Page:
The action alternates seamlessly between modern-day England and Napoleonic France, as Willig’s parallel mysteries unfold. The action is fairly past-faced and increasingly tense as the complications and risks to her protagonists multiply. The dialogue, particularly between Augustus and Emma, is crisp, witty, and entertaining. The Garden Intrigue is sure to delight fans of historical fiction regardless of whether they have read earlier installments in the Pink Carnation series.
Excerpt from The Garden Intrigue
“Alas!” she cried, “I spy a sail
Hard-by on the wine dark sea.
I know not what it is or bides,
But I fear it comes for me!”
~~ Augustus Whittlesby
The Perils of the Pulchritudinous Princess of the Azure Toes, Canto XII, 14–17
“For, lo!” proclaimed Augustus Whittlesby from his perch on top of a bench supported by two scowling sphinxes. “In Cytherea’s perfumed sleep / Did she dream of the denizens of the dithery deep. . . .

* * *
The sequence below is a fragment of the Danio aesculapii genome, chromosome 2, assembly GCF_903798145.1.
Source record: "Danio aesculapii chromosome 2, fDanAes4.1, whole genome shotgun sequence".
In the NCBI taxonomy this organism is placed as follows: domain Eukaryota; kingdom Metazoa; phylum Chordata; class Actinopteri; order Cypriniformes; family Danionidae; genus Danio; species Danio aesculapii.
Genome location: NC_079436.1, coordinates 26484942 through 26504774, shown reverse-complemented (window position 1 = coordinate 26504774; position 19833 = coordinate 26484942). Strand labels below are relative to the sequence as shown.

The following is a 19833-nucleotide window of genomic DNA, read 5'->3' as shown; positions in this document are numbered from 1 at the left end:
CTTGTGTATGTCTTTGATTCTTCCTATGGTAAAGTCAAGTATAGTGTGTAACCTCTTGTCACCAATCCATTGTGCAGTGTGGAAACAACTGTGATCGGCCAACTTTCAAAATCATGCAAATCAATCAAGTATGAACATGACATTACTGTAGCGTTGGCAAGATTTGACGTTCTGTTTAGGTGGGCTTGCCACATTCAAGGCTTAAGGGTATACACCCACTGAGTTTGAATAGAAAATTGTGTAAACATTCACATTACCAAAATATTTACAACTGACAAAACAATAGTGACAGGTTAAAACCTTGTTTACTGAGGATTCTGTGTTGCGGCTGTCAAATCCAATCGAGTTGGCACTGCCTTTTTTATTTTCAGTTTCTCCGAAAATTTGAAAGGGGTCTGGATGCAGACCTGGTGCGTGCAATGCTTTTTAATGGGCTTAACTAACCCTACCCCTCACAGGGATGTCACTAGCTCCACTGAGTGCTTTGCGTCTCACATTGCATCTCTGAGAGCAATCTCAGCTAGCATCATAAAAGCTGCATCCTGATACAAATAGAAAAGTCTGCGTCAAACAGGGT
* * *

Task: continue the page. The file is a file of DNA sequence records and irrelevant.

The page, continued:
“Dithery? How can the deep be dithery?” A female voice, lightly accented, cut into Augustus’s stirring rendition of Canto XII of The Perils of the Pulchritudinous Princess of the Azure Toes.
Among the smattering of people who had left the dancing in the ballroom to admire, mock, gossip, or, in the case of an elderly dowager snoring in a chair by the far wall, nap, stood two young women.
One was tall and graceful, garbed simply but elegantly in a white dress that fell in the required classical lines from a pair of admirably shaped shoulders. Her pale brown hair was gathered in a simple twist, her only jewelry a golden locket strung on a ribbon of sky blue silk.
Jane Wooliston was, thought Augustus, all that was finest in womanly charm. He had said so quite frequently in verse, but it held true in prose as well. Not even his execrable effusions could mask her inestimable worth.
She wasn’t the one who had spoken.
It had been the other one. Next to her. Half a head down.
What Emma Delagardie lacked in height, she made up for in the exuberantly curled plumes that rose from her silver spangled headdress. The tall plumes jutted a good foot into the air, bouncing up and down—like great, annoying bouncing things. In Augustus’s annoyance, metaphor failed him. Her dress was white, but it wasn’t the white of innocent maidens and virtuous dreams. It was of silk, sinuous and shiny, overlain with some sort of shimmery stuff that sparkled when she moved, creating the sensation of a constant disturbance in the air around her.